Poland's recently announced plans to station a missile battery close to the Russian border have confused Russia's top foreign policy official, a day after Russia denied it would build up its defenses on the Baltic coast.
The Patriot missiles will be based near the border with Russia
Russia's Foreign Minister said Friday he "doesn't understand" recently announced plans to station a small collection of U.S. Patriot missiles less than 100 miles from Poland's border with Russian exclave Kaliningrad.
Sergei Lavrov said the deployment of the missiles, along with about 100 American soldiers who will be stationed with them, gives "the impression as if Poland is bracing itself against Russia."
The Polish Defense Ministry said Wednesday that the coastal town of Morag would host four to eight missiles that will arrive in April. Ministry spokesman Janusz Sejmej told the German news agency DPA that Morag, which is 60 kilometers (37 miles) from the Russian border, was selected as a base because it had suitable buildings, equipment and accommodation for the soldiers that come with the battery.
No plans to respond in kind
On Thursday, the Russian Defense Ministry made an announcement of its own - to deny reports that it would be bulking up its Baltic sea fleet in response to the missile deployment.
"Alleged plans to expand the strength of vessels, submarines, and aviation of the Baltic fleet in connection with the planned deployment of U.S. Patriot missiles near Russian borders do not correspond with reality," a senior defense ministry official told Reuters.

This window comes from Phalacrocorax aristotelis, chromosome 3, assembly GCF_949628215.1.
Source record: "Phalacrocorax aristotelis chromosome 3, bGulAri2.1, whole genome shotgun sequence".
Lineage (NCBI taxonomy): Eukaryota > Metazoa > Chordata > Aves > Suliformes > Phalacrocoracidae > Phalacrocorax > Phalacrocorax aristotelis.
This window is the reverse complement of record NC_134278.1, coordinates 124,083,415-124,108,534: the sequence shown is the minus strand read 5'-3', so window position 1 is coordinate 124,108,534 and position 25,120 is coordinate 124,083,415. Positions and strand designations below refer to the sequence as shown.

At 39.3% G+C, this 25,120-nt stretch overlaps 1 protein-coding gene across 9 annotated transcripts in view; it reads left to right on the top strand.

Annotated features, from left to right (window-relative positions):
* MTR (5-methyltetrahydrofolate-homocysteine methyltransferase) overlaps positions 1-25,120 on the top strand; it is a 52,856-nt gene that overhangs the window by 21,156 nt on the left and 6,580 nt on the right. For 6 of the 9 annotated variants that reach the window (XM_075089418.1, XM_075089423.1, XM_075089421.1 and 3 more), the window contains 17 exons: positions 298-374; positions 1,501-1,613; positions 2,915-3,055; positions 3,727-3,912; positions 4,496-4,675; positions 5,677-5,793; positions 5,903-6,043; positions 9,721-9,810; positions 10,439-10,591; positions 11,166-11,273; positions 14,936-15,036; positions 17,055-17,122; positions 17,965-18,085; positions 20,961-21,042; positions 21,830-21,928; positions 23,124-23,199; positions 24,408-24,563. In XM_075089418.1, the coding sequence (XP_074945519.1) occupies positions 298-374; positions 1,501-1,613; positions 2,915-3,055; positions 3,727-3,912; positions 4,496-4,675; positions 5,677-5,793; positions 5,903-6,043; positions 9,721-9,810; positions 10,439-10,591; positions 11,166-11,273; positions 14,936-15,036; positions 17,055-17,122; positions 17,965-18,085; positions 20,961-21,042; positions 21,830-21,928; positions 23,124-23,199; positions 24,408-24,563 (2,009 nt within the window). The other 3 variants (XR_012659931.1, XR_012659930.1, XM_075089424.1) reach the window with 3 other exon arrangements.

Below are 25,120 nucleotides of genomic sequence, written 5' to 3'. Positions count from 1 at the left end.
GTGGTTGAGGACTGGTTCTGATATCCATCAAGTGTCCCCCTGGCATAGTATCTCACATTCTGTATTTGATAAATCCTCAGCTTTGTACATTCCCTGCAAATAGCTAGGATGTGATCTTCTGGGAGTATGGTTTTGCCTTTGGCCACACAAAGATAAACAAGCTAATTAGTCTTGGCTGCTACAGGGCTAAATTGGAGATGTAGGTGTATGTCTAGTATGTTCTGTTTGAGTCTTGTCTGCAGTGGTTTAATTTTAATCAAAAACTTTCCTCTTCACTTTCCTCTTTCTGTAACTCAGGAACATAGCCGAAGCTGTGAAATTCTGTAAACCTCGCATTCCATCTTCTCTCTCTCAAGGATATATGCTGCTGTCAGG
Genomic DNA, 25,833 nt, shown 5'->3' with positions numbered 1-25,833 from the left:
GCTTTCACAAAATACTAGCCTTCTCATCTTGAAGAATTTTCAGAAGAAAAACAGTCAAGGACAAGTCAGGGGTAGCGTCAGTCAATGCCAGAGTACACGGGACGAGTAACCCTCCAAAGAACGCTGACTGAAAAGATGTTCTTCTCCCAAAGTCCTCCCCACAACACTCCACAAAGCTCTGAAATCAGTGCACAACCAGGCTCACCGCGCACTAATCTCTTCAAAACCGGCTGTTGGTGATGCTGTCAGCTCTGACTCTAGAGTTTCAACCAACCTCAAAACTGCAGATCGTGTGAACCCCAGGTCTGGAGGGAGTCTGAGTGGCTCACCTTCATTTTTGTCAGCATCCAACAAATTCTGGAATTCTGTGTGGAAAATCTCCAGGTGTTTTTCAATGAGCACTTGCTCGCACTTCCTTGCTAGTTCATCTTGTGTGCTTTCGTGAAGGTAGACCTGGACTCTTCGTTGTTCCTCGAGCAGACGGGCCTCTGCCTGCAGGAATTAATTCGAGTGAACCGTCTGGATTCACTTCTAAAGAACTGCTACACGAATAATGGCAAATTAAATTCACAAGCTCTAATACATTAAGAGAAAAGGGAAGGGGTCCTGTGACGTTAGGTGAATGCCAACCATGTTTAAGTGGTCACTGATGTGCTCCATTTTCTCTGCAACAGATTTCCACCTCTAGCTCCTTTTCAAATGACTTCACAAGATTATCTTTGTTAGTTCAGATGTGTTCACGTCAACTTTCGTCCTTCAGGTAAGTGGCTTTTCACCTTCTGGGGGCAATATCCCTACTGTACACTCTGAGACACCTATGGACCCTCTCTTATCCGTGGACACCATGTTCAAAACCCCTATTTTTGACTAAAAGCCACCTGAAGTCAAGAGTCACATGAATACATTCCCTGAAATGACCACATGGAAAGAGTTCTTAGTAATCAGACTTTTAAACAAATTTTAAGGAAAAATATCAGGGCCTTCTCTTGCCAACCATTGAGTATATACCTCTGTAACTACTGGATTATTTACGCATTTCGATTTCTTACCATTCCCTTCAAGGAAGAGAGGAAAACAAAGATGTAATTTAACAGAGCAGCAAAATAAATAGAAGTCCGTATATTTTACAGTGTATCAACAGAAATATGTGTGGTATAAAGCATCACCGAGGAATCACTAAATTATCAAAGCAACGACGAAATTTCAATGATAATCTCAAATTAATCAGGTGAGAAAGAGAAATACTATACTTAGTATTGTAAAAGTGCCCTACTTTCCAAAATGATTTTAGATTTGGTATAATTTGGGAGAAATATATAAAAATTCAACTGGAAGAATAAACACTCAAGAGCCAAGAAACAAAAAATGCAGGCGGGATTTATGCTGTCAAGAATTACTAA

The official was responding to statements by an unnamed naval official quoted by Russia's state news agency, RIA, who reported that the tasks and capabilities of the country's fleet might undergo "significant changes" because of Poland's missiles.
Original US plans to base missiles in Poland caused tension with Russia
The current missile deployment is actually a scaled-back version of one originally promised by former U.S. President George W. Bush, who had envisioned long-range missile defense systems in Poland and the Czech Republic. That plan had irritated Moscow, who said the real target was not Iran, but Russia. It had threatened to put its own missiles in Kaliningrad, facing the rest of Europe.
But the administration of current president Barack Obama abandoned Bush's missile shield plan in favor of a short-and-medium-range system in Poland that could intercept incoming threats.
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